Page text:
Saturday, February 07, 2009

If hypocrisy was a religion …

… Tony Blair would be pope. Whatever "America" might think as he led the "US National Prayer Breakfast" in the ballroom of the Washington Hilton Hotel yesterday (pictured with Joe Biden), there is no place for Mr Blair's type of religion where white equals black and black equals whatever colour you choose it to be.

His "extraordinary speech" was about "the global importance of religion", where he told his audience – which included Barack Obama - that faith should be restored "to its rightful place, as the guide to our world and its future." He also said he believed the 21st century would be "poorer in spirit" and "meaner in ambition" if it was not "under the guardianship of faith in God."

How easily does Blair, as The Guardian remarks, waft "serenely above it all".

Yet those with memories can pick any number of episodes where the man and his faith part company. Two such are particularly memorable. The first was on 10 May 2007 when the man was in his constituency in Sedgefield, announcing his decision to stand down from the leadership of the Labour Party. In a long, gushing speech, he made a brief reference to the invasion of Iraq and the "blowback since, from global terrorism". He thus cautioned that "the terrorists, who threaten us here and round the world, will never give up if we give up." It is, said Blair, "a test of will and of belief. And we can't fail it."

Then, on 27 June, he was standing in the Commons for the last time, announcing his resignation as prime minister. He started off, as had become the custom, by offering his "deep condolences" to the families and friends of the soldiers who had died since he had last spoken. He then made some general remarks about the armed forces. "I have never come across people of such sustained dedication, courage and commitment," he said, adding:

I am truly sorry about the dangers that they face today in Iraq and Afghanistan. I know that some may think that they face these dangers in vain. I do not, and I never will. I believe that they are fighting for the security of this country and the wider world against people who would destroy our way of life. But whatever view people take of my decisions, I think that there is only one view to take of them: they are the bravest and the best.
Asked whether it was time to give a timetable to bring the troops out of Iraq, Blair refused to agree. Of the terrorists, he said, "We will not beat them by giving in to them. We will only beat them by standing up to them." Equally, he refused to accept that the troops were not properly equipped. "Our troops are, in fact, extremely well equipped," he declared.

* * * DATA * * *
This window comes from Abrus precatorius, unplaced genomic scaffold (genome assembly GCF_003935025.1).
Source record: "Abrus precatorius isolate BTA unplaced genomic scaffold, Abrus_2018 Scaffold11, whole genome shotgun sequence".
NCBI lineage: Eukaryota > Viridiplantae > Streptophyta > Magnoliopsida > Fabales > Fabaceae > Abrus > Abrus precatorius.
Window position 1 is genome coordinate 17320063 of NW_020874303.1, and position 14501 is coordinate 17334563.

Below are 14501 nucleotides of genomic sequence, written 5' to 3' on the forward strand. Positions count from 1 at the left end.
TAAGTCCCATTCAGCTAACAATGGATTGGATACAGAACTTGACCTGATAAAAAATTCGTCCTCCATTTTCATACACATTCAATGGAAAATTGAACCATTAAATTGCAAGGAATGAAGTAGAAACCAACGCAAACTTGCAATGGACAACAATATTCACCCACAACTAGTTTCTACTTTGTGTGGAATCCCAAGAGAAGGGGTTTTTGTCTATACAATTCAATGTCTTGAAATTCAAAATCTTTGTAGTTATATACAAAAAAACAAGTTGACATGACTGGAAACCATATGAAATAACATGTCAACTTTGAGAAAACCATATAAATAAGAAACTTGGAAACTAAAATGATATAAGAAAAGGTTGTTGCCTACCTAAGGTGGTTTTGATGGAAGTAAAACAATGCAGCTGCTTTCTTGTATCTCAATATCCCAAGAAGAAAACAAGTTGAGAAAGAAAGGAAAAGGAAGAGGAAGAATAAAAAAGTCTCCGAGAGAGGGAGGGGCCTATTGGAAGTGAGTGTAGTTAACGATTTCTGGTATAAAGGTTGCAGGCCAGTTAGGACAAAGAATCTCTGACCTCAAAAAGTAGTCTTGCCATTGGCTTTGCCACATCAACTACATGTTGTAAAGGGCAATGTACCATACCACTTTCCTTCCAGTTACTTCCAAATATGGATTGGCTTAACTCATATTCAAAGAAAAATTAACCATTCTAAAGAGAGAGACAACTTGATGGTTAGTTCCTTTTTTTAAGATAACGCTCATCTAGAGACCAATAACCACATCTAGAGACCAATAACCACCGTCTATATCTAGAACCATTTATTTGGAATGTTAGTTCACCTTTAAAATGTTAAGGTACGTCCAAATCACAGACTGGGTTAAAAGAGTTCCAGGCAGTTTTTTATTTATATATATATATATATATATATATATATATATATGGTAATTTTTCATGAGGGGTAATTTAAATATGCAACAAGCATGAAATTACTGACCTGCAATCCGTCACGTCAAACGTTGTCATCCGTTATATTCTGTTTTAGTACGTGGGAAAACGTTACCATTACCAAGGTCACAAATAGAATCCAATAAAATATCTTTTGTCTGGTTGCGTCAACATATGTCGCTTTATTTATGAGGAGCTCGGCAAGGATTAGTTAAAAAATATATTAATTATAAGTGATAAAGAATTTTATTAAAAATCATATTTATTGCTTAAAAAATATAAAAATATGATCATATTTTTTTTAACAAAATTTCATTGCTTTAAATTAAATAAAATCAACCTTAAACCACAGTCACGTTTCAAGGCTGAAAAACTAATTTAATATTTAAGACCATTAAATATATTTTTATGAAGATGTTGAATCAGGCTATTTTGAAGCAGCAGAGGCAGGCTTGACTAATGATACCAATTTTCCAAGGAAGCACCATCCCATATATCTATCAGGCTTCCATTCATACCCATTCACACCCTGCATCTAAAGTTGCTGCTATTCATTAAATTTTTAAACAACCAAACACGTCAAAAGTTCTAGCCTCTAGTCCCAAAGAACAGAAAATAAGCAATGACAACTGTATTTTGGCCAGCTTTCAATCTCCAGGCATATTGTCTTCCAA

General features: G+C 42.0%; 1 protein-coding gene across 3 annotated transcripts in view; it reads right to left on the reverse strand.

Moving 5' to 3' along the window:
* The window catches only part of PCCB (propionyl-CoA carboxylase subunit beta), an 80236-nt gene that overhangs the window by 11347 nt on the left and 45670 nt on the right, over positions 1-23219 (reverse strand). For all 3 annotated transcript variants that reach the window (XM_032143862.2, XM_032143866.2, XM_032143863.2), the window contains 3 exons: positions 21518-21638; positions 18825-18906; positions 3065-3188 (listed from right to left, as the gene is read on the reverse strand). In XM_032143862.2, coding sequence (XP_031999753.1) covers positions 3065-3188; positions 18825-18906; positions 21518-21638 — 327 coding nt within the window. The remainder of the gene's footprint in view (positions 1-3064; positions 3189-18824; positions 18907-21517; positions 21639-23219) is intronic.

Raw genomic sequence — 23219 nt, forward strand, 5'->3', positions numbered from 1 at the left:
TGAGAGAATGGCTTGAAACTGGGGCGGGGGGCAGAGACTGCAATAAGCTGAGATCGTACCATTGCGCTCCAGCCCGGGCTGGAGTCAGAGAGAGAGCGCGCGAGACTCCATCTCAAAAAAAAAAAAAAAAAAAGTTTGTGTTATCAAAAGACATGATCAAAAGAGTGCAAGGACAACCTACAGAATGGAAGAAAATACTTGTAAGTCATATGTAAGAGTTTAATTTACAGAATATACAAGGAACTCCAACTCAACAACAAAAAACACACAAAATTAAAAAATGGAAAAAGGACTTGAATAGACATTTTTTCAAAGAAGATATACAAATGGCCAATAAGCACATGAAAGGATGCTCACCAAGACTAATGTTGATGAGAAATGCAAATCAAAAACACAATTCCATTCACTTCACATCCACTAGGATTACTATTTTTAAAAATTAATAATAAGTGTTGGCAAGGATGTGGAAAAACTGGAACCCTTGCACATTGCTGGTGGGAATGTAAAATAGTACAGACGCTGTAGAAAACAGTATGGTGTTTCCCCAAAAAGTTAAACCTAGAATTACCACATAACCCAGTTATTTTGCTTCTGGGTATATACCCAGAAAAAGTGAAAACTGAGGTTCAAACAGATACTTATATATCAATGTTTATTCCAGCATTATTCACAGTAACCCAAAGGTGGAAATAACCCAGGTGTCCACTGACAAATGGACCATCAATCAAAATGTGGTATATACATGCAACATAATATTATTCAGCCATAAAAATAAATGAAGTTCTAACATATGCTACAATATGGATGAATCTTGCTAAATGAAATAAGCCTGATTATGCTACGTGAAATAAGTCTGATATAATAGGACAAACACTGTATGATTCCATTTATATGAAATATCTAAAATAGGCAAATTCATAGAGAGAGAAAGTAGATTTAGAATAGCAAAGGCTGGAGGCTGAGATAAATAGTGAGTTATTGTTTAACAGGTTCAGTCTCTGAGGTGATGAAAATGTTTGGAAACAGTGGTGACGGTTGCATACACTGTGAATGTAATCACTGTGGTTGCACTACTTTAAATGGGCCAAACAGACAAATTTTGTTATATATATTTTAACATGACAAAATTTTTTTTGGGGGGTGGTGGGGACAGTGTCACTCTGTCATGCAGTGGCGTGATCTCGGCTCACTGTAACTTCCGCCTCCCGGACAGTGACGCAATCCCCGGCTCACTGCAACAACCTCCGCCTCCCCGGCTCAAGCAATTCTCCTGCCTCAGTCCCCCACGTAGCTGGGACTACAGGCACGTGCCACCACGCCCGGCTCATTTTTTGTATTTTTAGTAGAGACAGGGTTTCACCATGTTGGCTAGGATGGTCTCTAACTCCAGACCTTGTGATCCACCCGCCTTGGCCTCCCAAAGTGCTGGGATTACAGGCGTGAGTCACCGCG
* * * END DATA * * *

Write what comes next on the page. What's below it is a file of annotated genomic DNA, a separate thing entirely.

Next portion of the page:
By then, Blair had already decided upon the complete withdrawal of British troops from Basra, abandoning the Iraqis to the murderous grip of the militias which, over the four years of the occupation he had done little to contain. Just over two months later, the deed was done. On the back of a tawdry deal with the Mahdi Army, to enable them to creep away without being attacked, British troops evacuated Basra Palace on 2 September.

Their retreat was redolent of a similar humiliation in Aden when, in November 1967, British forces had marched out of their base six abreast with flags flying, never to return. Then, to mark their departure, the band of the Royal Marines had struck up, Things Ain't What They Used to Be.

This time there were no bands, just Union Jacks and Regimental banners flying from a convoy of armoured vehicles as it wound its way through Basra to the last redoubt. The Mahdi Army honoured its agreement. Not a shot was fired at its defeated enemy.

The British, in direct negation of Blair's "test of will and of belief", had done exactly what he had vowed we would not do: they gave up. They failed the "test of will and belief", a process set in train by Mr Blair himself.

As for his easy boast that, "Our troops are … extremely well equipped," in the base to which the troops had retreated, more than 450 rockets had been fired in three months. For protection, one officer said that in tented accommodation all people can do is put on their body armour and helmets and "pray" they were not hit. "The situation is far worse than is being portrayed back home," said one RAF officer. "People are just relying on luck to stay alive."

This was courtesy of the man who now says that faith should be restored "to its rightful place, as the guide to our world and its future." When this man talks "faith", like the troops that Mr Blair had equipped so well, you seriously need to pray.